cdc trump red tape

Illustration by Brian Stauffer for Rolling Stone

 

The White House’s inability to track the disease as it spread across the nation crippled the government’s response and led to the worst disaster this country has faced in nearly a century

Dr. Robert Redfield, the director of the Centers for Disease Control, flanked Donald Trump at the podium in the White House briefing room. It was February 29th, the day of the first reported U.S. death from the coronavirus, and the president fielded an urgent question: “How should Americans prepare for this virus?” a reporter asked. “Should they go on with their daily lives? Change their routine? What should they do?”

In that moment, America was flying blind into a pandemic; the virus was on the loose, and nobody quite knew where. The lives of tens of thousands hinged on the advice about to be delivered by the president and his top public-health advisers. Trump began: “Well, I hope they don’t change their routine,” before he trailed off, and, quite uncharacteristically, called on an expert to finish the response. “Bob?” he said. “Do you want to answer that?”

A tall man, with a tan, freckled head, and a snow-white chinstrap beard, Redfield stepped to the podium. “The risk at this time is low,” Redfield told the country. “The American public needs to go on with their normal lives.”

This reassurance came at precisely, and tragically, the wrong time. With a different answer, much of the human devastation that was about to unfold in the United States would have been avoidable. Academic research from Imperial College in London, modeling the U.S. response, estimates that up to 90 percent of COVID-19 deaths could have been prevented had the U.S. moved to shut down by March 2nd. Instead, administration leaders dragged their feet for another two weeks, as the virus continued a silent, exponential assault. By early May, more than 75,000 Americans were dead.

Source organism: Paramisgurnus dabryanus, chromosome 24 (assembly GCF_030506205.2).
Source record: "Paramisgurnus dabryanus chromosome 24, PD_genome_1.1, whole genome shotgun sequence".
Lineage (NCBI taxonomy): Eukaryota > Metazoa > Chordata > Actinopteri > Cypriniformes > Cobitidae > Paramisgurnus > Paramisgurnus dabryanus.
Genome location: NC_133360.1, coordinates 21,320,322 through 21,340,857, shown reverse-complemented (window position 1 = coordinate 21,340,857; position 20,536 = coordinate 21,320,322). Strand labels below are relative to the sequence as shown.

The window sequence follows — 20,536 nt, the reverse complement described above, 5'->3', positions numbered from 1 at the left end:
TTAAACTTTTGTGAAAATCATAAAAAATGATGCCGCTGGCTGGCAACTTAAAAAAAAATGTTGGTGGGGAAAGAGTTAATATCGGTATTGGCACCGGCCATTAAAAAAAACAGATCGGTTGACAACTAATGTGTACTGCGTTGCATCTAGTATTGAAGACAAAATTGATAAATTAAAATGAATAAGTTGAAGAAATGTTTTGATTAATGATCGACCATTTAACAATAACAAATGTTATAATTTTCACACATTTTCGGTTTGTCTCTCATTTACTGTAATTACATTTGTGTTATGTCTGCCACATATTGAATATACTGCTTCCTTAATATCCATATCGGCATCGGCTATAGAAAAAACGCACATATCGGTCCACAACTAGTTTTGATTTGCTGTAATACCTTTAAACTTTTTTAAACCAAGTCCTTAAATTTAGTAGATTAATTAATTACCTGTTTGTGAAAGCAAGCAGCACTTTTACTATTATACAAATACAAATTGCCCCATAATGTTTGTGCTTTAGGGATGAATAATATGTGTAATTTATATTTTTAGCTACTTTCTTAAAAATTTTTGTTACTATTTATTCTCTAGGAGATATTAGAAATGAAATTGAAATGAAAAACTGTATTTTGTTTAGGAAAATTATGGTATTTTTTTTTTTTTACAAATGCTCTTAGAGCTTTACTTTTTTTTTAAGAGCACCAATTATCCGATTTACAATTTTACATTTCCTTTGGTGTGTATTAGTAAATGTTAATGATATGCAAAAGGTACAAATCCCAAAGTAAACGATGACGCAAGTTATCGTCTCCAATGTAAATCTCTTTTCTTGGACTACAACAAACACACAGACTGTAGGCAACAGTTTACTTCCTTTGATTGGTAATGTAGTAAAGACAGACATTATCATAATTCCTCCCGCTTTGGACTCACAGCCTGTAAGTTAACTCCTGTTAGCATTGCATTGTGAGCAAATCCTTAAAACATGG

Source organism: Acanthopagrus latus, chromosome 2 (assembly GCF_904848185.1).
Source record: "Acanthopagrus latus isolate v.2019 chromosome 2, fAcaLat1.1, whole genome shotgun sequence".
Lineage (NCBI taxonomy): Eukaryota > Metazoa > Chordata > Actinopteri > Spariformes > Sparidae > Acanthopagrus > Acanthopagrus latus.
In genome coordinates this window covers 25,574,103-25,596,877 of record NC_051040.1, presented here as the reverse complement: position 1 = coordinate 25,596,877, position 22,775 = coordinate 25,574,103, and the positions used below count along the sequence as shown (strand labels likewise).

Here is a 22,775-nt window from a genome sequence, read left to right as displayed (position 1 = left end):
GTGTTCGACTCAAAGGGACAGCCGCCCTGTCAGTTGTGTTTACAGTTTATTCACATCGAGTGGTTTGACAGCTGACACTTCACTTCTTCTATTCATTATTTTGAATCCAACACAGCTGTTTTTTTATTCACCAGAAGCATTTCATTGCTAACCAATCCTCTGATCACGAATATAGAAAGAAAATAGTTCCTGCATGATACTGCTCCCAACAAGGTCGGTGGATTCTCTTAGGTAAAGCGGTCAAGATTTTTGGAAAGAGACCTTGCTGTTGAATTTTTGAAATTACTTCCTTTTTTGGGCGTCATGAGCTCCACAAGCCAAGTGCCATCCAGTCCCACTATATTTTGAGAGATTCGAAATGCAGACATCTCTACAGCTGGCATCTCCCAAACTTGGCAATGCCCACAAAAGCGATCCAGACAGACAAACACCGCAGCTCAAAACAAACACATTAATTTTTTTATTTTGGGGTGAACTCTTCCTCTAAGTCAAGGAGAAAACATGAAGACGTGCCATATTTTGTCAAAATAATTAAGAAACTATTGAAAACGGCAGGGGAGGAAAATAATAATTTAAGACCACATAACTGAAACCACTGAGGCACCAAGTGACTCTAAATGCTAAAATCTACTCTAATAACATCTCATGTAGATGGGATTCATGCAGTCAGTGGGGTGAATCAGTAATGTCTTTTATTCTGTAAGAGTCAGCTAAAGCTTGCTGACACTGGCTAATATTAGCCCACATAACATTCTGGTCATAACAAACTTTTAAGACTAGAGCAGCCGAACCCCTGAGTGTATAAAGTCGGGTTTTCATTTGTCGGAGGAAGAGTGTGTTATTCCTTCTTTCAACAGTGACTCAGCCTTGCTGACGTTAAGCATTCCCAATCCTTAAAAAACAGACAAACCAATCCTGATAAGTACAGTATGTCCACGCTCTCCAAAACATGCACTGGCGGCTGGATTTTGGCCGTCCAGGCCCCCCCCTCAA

Even as he spoke, Redfield knew the country should be taking a different course. The Coronavirus Task Force had resolved to present the president with a plan for mitigation efforts, like school and business closures, on February 24th, but reportedly reversed course after Trump exploded about the economic fallout. Instead, the CDC director continued touting “aggressive containment” to Congress on February 27th. Experts tell Rolling Stone that ship had sailed when the virus made the leap from infected travelers into the general public. “If you’ve got a community spreading respiratory virus, it’s not going to be containable,” says Dr. Amesh Adalja, a senior scholar at the Johns Hopkins University Center for Health Security. “You have to shift to mitigation right away.”

Patty Murray is the ranking member of the Senate’s top health committee, and represents Washington state, the nation’s first coronavirus hot spot. She blames the administration for a delay that “overwhelmed the health care system and resulted in tens of thousands of deaths.” And she singles out Redfield, in particular, for “dereliction of duty.”

Despite months of alarms that the coronavirus was lurking at our doorstep, the Trump administration failed to mount an urgent response until the nation was engulfed and overwhelmed by the pandemic.

“We had ample notice to get our country ready,” says Ron Klain, who served as President Obama’s Ebola czar, and lists the rolling out of testing, securing protective equipment, and building up hospital capacity as necessary preventative steps. “We spent all of January and February doing none of those things, and as a result, when this disease really exploded  in March, we weren’t prepared.”(Tim Dickinson)

Posted by The non-Conformist